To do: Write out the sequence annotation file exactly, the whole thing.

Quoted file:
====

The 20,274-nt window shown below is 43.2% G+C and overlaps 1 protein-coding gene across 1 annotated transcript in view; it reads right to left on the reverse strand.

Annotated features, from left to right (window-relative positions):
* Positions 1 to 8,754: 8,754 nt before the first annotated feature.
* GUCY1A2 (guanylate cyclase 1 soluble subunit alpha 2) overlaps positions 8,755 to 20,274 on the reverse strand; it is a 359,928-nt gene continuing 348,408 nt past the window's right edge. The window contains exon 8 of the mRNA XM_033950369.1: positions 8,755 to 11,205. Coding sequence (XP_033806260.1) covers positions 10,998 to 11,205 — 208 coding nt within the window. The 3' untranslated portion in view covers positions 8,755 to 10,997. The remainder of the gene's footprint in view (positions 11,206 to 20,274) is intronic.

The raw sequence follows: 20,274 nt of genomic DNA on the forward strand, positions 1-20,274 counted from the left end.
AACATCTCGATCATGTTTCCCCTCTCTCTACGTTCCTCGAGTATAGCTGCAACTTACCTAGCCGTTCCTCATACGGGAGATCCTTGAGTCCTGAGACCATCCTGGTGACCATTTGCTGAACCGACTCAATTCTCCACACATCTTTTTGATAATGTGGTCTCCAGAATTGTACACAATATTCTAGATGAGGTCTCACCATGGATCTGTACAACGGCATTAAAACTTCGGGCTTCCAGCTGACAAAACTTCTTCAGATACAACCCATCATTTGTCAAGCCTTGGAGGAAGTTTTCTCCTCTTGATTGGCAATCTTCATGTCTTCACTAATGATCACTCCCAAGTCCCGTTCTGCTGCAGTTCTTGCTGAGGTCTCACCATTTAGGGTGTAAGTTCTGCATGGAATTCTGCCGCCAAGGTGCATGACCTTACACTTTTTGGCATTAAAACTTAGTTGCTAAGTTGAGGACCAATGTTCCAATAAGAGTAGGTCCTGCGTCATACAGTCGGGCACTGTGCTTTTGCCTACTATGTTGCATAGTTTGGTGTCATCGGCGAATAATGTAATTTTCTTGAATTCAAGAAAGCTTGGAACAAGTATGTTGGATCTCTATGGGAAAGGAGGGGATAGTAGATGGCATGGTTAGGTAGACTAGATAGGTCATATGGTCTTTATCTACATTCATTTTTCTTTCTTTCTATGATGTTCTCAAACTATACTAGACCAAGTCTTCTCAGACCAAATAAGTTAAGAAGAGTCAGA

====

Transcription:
The 20,274-nt window shown below is 43.2% G+C and overlaps 1 protein-coding gene across 1 annotated transcript in view; it reads right to left on the reverse strand.

Annotated features, from left to right (window-relative positions):
* Positions 1 to 8,754: 8,754 nt before the first annotated feature.
* GUCY1A2 (guanylate cyclase 1 soluble subunit alpha 2) overlaps positions 8,755 to 20,274 on the reverse strand; it is a 359,928-nt gene continuing 348,408 nt past the window's right edge. The window contains exon 8 of the mRNA XM_033950369.1: positions 8,755 to 11,205. Coding sequence (XP_033806260.1) covers positions 10,998 to 11,205 — 208 coding nt within the window. The 3' untranslated portion in view covers positions 8,755 to 10,997. The remainder of the gene's footprint in view (positions 11,206 to 20,274) is intronic.

The raw sequence follows: 20,274 nt of genomic DNA on the forward strand, positions 1-20,274 counted from the left end.
AACATCTCGATCATGTTTCCCCTCTCTCTACGTTCCTCGAGTATAGCTGCAACTTACCTAGCCGTTCCTCATACGGGAGATCCTTGAGTCCTGAGACCATCCTGGTGACCATTTGCTGAACCGACTCAATTCTCCACACATCTTTTTGATAATGTGGTCTCCAGAATTGTACACAATATTCTAGATGAGGTCTCACCATGGATCTGTACAACGGCATTAAAACTTCGGGCTTCCAGCTGACAAAACTTCTTCAGATACAACCCATCATTTGTCAAGCCTTGGAGGAAGTTTTCTCCTCTTGATTGGCAATCTTCATGTCTTCACTAATGATCACTCCCAAGTCCCGTTCTGCTGCAGTTCTTGCTGAGGTCTCACCATTTAGGGTGTAAGTTCTGCATGGAATTCTGCCGCCAAGGTGCATGACCTTACACTTTTTGGCATTAAAACTTAGTTGCTAAGTTGAGGACCAATGTTCCAATAAGAGTAGGTCCTGCGTCATACAGTCGGGCACTGTGCTTTTGCCTACTATGTTGCATAGTTTGGTGTCATCGGCGAATAATGTAATTTTCTTGAATTCAAGAAAGCTTGGAACAAGTATGTTGGATCTCTATGGGAAAGGAGGGGATAGTAGATGGCATGGTTAGGTAGACTAGATAGGTCATATGGTCTTTATCTACATTCATTTTTCTTTCTTTCTATGATGTTCTCAAACTATACTAGACCAAGTCTTCTCAGACCAAATAAGTTAAGAAGAGTCAGA